Or are they hired directly into the team and, and whichever way, what are the qualifications that you’re looking for?
Kedra: Yeah, so a lot the majority of our team members come from the community, right? So just and we have, especially on our response team, we’re very lucky and we’re over 50% licensed professionals. So, and what I mean by that is either a licensed counselor or a licensed social worker. and then the rest of the team has their masters in social worker counselor.
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And counseling and typically are working towards licensure. that’s mostly on the response team. The call taker side. The majority are what we call qualified mental health specialists. And so they meet a certain level of credentialing as being a local mental health authority that’s kind of outlined for us various degrees, right?
Bachelor’s degrees meet those qualifications. so they’re, you know, pretty strenuous. but like they have to have a certain level of degree in order to come on the team. I will say as we were expanding, we did utilize internal personnel for that expansion, right? People who are well versed already in the crisis continuum, providing crisis assessment screening, and then we use those individuals to kind of expand and build on a program and then hired to like fill out the teams
Jason: What are the interventions or, or what is the goal of what they’re providing? Is it purely deescalation or is it getting them into referral or wraparound services? Do you ever transport people?
Kedra: Yes. So, You know, it, it varies wildly right in crisis situations, like what the needs are of the person that you’re gonna be speaking with.
But ultimately our goal is to complete what we call a crisis assessment, but we are wanting to assess the individual. And you’ll really ask those questions, Can they safely remain in the community? Right. Is like our top tier. and then we kind of worked down from there. The majority of the people that we intervene with remain in the community.
Right. And if you think about like why mobile crisis teams came into existence, really it was to divert people from going to higher levels of care that didn’t need to go there. Right? A lot of people were sent to emergency rooms or psychiatric hospitals that really don’t meet that threshold of meeting that higher level of intervention.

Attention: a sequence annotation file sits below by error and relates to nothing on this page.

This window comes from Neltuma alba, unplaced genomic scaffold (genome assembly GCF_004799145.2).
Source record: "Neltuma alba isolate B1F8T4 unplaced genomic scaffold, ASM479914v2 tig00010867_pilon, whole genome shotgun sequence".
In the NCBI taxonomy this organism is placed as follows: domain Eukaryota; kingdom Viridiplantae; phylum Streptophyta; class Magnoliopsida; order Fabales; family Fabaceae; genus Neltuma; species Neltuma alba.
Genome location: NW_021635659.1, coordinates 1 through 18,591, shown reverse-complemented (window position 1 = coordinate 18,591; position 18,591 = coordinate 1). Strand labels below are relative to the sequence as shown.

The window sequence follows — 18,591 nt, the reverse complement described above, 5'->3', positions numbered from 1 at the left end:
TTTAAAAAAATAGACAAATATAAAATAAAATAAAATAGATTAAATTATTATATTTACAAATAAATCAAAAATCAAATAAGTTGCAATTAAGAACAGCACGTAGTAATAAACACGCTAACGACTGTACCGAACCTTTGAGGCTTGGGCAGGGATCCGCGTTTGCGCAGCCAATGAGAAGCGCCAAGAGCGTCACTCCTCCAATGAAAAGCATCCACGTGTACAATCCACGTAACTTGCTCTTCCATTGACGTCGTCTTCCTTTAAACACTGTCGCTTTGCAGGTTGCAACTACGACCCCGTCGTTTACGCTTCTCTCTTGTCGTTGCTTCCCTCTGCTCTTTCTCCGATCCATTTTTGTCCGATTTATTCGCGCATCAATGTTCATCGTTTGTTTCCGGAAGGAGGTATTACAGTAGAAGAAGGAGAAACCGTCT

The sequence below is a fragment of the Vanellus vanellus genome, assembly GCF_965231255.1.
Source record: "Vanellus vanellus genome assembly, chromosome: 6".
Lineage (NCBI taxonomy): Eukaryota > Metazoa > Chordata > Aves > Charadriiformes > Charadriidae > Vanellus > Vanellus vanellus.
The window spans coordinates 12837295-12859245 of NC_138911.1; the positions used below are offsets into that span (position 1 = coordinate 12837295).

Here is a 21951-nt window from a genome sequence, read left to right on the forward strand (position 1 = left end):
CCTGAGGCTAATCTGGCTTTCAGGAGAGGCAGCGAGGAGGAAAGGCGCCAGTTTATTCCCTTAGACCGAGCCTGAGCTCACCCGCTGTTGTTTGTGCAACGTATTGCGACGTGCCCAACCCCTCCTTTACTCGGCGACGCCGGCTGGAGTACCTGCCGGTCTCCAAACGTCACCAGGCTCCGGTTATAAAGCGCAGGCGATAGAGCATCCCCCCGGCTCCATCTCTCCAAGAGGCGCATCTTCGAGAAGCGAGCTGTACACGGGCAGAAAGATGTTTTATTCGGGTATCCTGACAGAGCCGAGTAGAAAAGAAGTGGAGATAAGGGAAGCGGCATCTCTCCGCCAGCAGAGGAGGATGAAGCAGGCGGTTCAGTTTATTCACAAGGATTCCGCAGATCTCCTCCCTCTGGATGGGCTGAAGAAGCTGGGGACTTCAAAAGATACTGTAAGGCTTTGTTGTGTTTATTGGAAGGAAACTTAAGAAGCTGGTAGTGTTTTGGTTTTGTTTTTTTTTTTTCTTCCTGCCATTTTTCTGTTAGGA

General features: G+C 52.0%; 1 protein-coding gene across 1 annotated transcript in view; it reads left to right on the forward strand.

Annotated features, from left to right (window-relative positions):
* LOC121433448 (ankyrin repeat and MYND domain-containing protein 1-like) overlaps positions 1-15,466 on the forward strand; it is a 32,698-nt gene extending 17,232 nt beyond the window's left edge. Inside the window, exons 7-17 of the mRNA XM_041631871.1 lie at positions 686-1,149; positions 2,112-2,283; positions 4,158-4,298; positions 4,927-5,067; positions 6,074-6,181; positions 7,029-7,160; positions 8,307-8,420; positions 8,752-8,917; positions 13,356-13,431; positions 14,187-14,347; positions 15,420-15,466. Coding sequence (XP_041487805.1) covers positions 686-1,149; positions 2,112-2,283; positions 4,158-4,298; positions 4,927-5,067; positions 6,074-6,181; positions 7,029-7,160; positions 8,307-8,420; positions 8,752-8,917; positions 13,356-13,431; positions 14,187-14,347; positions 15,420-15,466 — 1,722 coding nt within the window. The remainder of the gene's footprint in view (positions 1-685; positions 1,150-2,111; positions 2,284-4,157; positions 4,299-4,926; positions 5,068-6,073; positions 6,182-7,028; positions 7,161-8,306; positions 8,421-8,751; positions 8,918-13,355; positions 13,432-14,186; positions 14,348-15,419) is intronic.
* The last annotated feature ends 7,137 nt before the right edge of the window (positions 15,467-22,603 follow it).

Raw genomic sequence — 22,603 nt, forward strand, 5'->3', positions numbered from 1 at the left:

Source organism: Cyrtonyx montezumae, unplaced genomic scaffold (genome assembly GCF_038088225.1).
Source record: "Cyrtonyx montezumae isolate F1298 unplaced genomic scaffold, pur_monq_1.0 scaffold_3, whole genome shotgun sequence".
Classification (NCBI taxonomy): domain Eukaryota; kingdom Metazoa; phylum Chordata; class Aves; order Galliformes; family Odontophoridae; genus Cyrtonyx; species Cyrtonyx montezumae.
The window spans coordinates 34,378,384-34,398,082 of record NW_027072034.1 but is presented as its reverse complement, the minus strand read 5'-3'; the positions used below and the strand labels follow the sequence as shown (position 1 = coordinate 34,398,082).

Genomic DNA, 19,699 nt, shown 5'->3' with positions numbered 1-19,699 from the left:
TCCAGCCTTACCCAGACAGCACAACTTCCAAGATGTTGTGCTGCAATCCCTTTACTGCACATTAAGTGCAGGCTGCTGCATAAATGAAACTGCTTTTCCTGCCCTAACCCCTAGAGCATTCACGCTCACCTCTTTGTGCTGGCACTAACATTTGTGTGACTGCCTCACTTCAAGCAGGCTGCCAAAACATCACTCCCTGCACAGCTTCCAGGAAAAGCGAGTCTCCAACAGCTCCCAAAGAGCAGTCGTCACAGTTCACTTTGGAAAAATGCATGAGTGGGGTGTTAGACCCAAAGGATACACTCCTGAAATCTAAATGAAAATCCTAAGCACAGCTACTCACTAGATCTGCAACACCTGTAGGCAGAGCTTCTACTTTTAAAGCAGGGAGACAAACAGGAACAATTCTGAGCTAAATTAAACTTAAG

And if you think about it besides cost – The intervention with that person – It wasn’t a great outcome, right? Because they’re receiving way more services, way more restrictive services than they’re really needing. So our goal is really, yeah, to go in, provide that crisis assessment, do a thorough risk screening, safety planning, and then determine like, where, where does this person where’s the best fit right now?
And then to provide follow up services. So if a person is voluntary and say they do meet that threshold and need to go to an inpatient psychiatric inpatient hospital voluntarily, we can transport there. Our agency also has residential and respite facilities, so like a step down from inpatient hospitalization where they still have kind of those wraparound services.
They have access to prescribers, case managers, you know, they can do a lot of discharge case management planning. And if they are able to go to one of those facilities and want to, we can transport them there as well. and. Again, the majority of the people remain in the community, and then our teams can follow up with them up to 90 days.
And we have psychiatric nurse practitioners on our team that can go out and meet with them, and then our clinicians as well, really to help stabilize the crisis and then link them to services, right? And providing referrals. So we do a lot in that first visit, but you can do everything, and so then we’re gonna do that follow up piece to help prevent future crises.